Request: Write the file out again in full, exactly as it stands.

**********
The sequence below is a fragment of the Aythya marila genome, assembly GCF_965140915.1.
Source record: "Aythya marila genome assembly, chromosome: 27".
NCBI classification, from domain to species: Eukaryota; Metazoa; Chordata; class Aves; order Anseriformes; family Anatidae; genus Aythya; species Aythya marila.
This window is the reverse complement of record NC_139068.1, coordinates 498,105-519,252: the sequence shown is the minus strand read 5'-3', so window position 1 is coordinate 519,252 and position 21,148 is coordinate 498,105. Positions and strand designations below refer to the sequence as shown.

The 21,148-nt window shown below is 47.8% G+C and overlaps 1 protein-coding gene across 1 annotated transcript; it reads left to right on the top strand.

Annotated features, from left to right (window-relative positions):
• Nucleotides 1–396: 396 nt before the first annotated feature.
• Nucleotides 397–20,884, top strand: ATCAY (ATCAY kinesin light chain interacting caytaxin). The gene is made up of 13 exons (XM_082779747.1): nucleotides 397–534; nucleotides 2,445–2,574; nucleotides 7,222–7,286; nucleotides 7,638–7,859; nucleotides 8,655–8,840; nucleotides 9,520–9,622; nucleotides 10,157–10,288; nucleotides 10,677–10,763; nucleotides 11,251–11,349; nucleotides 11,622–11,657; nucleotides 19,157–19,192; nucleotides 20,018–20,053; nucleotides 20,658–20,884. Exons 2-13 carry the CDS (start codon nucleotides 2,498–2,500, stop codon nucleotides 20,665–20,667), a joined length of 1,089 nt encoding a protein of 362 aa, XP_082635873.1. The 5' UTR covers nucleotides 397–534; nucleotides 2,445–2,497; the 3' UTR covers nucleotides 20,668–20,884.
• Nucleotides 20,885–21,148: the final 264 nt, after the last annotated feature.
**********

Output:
The sequence below is a fragment of the Aythya marila genome, assembly GCF_965140915.1.
Source record: "Aythya marila genome assembly, chromosome: 27".
NCBI classification, from domain to species: Eukaryota; Metazoa; Chordata; class Aves; order Anseriformes; family Anatidae; genus Aythya; species Aythya marila.
This window is the reverse complement of record NC_139068.1, coordinates 498,105-519,252: the sequence shown is the minus strand read 5'-3', so window position 1 is coordinate 519,252 and position 21,148 is coordinate 498,105. Positions and strand designations below refer to the sequence as shown.

The 21,148-nt window shown below is 47.8% G+C and overlaps 1 protein-coding gene across 1 annotated transcript; it reads left to right on the top strand.

Annotated features, from left to right (window-relative positions):
• Nucleotides 1–396: 396 nt before the first annotated feature.
• Nucleotides 397–20,884, top strand: ATCAY (ATCAY kinesin light chain interacting caytaxin). The gene is made up of 13 exons (XM_082779747.1): nucleotides 397–534; nucleotides 2,445–2,574; nucleotides 7,222–7,286; nucleotides 7,638–7,859; nucleotides 8,655–8,840; nucleotides 9,520–9,622; nucleotides 10,157–10,288; nucleotides 10,677–10,763; nucleotides 11,251–11,349; nucleotides 11,622–11,657; nucleotides 19,157–19,192; nucleotides 20,018–20,053; nucleotides 20,658–20,884. Exons 2-13 carry the CDS (start codon nucleotides 2,498–2,500, stop codon nucleotides 20,665–20,667), a joined length of 1,089 nt encoding a protein of 362 aa, XP_082635873.1. The 5' UTR covers nucleotides 397–534; nucleotides 2,445–2,497; the 3' UTR covers nucleotides 20,668–20,884.
• Nucleotides 20,885–21,148: the final 264 nt, after the last annotated feature.